The two rocks are joined together in matrimony by a sacred Shinto straw rope called a shimenawa. The ancient Shinto custom of worshiping stones is called iwakura, and these places are considered pure and sacred by worshipers, as well as spots where kami, or Shinto gods, are invited to descend.
According to Shinto beliefs, these particular rocks represent the union of the central deities in the Shinto creation myth, Izanagi (the male deity) and Izanami (the female deity). The rocks, therefore, represent and celebrate the union of man and woman in marriage. The larger of the two rocks is said to be the husband (Izanagi) and has a small Shinto torii gate at its peak, while the smaller rock represents the wife (Izanami).
The sacred rope is massive, and weighs over a ton. It's replaced three times a year in a special Shinto ceremony held in May, September and December.
The best time to see the sacred rocks is at dawn during the summer, when the sun appears to rise between them, or in the evening of the winter solstice, when the moon rises between them. On a clear day, you can also catch a glimpse of Mount Fuji, which is visible off in the distance.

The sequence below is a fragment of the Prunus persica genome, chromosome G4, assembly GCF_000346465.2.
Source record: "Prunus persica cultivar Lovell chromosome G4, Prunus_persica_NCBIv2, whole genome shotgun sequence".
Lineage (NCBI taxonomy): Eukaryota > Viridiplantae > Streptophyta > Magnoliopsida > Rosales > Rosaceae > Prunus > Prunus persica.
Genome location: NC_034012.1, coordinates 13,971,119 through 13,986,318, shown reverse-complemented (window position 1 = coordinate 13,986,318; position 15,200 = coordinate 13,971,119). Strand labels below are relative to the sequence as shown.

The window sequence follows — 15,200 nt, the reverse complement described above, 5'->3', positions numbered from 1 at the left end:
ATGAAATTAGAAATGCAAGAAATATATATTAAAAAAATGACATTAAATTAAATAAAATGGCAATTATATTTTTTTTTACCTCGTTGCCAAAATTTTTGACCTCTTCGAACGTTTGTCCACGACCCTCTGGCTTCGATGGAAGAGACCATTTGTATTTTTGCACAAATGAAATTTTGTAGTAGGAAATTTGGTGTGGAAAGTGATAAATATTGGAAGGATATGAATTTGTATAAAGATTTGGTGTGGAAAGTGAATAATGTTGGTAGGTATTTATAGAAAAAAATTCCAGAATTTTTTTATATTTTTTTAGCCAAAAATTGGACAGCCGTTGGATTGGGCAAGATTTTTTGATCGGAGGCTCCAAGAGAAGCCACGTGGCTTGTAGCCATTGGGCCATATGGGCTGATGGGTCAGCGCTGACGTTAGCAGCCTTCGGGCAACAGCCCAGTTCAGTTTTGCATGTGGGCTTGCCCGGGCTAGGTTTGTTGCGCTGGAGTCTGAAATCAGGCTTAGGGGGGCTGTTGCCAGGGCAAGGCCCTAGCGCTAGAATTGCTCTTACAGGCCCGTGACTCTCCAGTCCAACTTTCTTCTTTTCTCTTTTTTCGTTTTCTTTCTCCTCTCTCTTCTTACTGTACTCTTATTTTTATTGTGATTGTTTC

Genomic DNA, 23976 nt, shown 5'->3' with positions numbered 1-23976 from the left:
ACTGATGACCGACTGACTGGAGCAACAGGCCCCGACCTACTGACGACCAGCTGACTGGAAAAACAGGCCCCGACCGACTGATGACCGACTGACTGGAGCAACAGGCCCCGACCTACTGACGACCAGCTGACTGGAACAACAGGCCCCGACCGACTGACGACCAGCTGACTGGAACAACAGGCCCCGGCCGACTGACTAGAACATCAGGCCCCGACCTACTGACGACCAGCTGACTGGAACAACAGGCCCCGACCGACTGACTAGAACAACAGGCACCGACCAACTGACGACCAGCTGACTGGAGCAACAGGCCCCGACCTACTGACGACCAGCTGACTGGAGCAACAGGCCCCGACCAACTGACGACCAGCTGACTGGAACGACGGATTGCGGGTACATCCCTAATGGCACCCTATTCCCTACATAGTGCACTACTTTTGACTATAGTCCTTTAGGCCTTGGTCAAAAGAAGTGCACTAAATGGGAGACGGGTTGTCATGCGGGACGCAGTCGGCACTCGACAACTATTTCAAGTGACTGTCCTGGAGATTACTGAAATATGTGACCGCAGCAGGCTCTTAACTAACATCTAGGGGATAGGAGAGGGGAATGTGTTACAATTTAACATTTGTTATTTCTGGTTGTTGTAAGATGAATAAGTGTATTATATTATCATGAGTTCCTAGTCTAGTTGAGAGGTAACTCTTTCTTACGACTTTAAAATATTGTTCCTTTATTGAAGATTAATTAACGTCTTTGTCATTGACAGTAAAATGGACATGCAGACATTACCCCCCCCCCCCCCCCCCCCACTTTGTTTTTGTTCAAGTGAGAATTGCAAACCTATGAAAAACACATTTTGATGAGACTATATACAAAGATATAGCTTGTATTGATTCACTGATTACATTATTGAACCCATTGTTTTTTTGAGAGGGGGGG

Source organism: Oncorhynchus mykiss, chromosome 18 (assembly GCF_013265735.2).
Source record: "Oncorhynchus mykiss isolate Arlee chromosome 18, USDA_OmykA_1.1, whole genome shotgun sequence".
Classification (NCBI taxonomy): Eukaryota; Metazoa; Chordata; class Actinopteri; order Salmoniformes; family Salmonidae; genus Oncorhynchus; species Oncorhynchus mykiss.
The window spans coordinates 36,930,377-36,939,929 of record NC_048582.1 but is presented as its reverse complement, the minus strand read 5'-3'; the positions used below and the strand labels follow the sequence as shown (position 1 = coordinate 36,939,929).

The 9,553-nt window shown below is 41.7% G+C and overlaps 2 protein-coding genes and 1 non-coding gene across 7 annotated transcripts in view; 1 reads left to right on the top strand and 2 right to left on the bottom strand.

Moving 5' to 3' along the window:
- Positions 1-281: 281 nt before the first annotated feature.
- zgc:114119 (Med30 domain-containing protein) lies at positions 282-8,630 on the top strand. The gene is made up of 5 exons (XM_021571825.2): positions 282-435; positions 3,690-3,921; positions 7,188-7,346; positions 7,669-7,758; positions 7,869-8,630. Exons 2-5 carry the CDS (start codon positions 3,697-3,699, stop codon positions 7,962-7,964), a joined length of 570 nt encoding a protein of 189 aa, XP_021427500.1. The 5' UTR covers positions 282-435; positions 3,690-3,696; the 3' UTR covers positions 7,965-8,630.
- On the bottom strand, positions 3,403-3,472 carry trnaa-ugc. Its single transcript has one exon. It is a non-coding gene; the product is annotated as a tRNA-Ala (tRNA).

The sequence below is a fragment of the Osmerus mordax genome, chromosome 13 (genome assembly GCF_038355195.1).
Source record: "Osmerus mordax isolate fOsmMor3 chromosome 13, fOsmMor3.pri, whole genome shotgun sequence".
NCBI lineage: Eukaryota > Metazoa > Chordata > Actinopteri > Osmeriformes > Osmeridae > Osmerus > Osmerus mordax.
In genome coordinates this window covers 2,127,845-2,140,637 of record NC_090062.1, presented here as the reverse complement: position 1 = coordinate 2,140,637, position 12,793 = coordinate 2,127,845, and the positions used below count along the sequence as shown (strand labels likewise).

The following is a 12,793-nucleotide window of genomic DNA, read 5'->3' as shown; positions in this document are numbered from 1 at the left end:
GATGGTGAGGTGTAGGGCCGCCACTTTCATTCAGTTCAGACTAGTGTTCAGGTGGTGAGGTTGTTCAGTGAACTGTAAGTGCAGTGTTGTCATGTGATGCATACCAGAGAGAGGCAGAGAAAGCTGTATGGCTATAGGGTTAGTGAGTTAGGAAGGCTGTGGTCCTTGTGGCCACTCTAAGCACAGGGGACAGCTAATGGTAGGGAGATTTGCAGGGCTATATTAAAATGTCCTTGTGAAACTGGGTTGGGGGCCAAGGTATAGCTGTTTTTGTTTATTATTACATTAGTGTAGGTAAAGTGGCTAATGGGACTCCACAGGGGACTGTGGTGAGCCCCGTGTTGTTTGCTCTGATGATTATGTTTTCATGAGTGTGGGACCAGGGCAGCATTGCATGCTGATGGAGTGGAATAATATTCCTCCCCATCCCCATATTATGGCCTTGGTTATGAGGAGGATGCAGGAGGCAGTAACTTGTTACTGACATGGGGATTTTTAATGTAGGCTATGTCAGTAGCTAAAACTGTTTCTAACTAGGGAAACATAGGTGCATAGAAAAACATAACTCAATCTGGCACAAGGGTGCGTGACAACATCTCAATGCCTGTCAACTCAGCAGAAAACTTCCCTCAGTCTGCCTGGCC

Futami Okitama Shrine
Not far from the Wedded Rocks is Futami Okitama Shrine, which is dedicated to the gods Sarutahiko and Ukanomitama. In Japan's origin story, Sarutahiko guided Ninigi-no-Mikoto, grandson of the sun goddess Amaterasu, to Earth, where he became grandfather of the nation's first emperor, Jimmu. Ukanomitama, on the other hand, is typically depicted as a goddess associated with food and agriculture.
The shrine is a popular tourist attraction with its numerous frog statues pulling in the crowds with their cuteness. The frogs are a kind of charm for bringing people or things back safely, since in Japanese the term for frog is kaeru, which also means "to return." The shrine is also popular with couples, who visit to pray for luck in love from nearby Meoto Iwa.